This study used Drummond’s methodology.16 According to this methodology, the costs are divided into two categories. The first category includes the costs of creation and running of health care programs, and the costs are perceived as the used sources. This category involves both variable and fixed costs and is therefore often called direct costs. The second category includes the costs which are imposed on patients and their families. Apart from the direct costs, this category also includes the costs in the form of a loss of working hours when taking a treatment. These production losses contribute to the indirect costs of services or programs. The so-called mental costs, subsequently causing mental harm, are similar in both categories. They play a significant role in patient’s and his/her family’s decision-making process. These indirect costs, however, are not researched in this study.
This study aims at the costs of the drugs that are used mainly in the treatment of this disease and at the concomitant therapy which is usually covered only partly by the public health insurance in the Czech Republic. This partially specifies the burden on the patients themselves or their family members. The study monitors 13 patients, who represent ~1.3% of the total number of diagnosed patients in the Czech Republic, and evaluates the costs of their treatment during the period from January 9, 2011 to April 23, 2013. In the Czech Republic, there are two centers for the treatment of patients suffering from narcolepsy with cataplexy. The treatment with sodium oxybate is exclusively done in one of the centers – the Charles University 1st Medical Faculty and General Teaching Hospital in Prague.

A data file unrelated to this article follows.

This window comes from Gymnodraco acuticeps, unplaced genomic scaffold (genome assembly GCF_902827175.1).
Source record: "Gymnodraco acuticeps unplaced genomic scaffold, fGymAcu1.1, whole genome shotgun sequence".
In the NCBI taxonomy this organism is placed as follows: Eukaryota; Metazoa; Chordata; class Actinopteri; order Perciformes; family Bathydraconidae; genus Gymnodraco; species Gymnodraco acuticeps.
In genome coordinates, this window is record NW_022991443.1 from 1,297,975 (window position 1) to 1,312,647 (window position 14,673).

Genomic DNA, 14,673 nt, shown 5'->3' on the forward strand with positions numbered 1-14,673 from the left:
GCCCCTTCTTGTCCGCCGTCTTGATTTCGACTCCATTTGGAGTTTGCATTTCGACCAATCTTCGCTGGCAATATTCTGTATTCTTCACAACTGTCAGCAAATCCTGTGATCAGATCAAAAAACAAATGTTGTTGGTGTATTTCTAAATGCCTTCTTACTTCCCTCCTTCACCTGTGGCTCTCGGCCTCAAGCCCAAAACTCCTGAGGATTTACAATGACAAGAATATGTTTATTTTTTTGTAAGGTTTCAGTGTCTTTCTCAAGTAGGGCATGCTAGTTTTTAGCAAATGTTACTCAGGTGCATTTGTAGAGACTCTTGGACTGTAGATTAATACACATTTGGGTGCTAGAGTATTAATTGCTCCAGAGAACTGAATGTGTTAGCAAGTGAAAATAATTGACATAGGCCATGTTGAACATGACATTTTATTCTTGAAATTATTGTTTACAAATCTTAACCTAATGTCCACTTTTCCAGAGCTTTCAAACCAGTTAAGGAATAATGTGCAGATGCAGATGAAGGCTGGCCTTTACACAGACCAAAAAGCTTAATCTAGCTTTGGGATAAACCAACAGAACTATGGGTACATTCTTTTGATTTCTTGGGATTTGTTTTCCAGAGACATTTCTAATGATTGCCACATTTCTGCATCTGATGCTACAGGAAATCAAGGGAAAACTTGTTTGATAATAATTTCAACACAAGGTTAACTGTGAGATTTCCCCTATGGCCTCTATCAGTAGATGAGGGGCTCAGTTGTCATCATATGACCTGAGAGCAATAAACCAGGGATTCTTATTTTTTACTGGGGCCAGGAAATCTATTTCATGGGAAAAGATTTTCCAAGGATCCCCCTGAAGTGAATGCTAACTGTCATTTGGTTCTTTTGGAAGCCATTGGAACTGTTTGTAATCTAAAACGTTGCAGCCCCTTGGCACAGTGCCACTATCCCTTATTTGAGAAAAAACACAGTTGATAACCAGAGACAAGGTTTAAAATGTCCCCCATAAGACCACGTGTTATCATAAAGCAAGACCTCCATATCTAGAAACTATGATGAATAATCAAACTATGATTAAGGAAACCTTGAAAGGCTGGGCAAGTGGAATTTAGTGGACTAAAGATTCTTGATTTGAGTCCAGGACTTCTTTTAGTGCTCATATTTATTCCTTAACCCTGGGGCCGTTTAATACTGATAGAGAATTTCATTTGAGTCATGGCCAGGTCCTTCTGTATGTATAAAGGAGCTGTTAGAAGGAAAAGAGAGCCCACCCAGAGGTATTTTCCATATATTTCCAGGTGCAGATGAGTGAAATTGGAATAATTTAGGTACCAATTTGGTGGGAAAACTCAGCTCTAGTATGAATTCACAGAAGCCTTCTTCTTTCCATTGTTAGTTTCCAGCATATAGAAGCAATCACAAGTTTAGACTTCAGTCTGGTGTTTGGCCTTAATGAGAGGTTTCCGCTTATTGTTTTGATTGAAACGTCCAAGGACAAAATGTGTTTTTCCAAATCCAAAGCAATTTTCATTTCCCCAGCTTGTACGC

The authors institution (the University of Hradec Kralove) does not require ethical approval or patient consent for this study because the data used are freely available on request.
This study, specifying the reimbursable and unpaid drugs from the public health insurance, includes 13 patients. Special attention is paid to sodium oxybate. The data were collected from the Public Health Insurance Company in the Czech Republic.
Costs of sodium oxybate (Xyrem®)
According to the valid summary of product characteristics, the recommended initial dose is 4.5 g of sodium oxybate per day. It is divided into two equal doses of 2.25 g. The dose should be titrated to an effective dose according to the efficiency and tolerance up to the maximum possible dose of 9 g per day, divided into two equal doses of 4.5 g. The recommended daily dose according to the World Health Organization is 7.5 g per day. In the real clinical practice, an average dose was 7.4 g per day. The common daily therapeutic dose was set by State Institute for Drug Control in the Czech Republic (SUKL) at 9 g per day. At a dose of 7.4 g per day, one package of this medicine lasts for 12 days, and thus, the costs of the daily treatment are 30 EUR and the annual costs are 10,790 EUR. The reimbursement of sodium oxybate (Xyrem®) is 354.7 EUR per 180 mL (500 mg/mL). One package contains 90 g of this efficient drug. The costs of this medicine for the period of one year in the Czech Republic are illustrated in Table 1.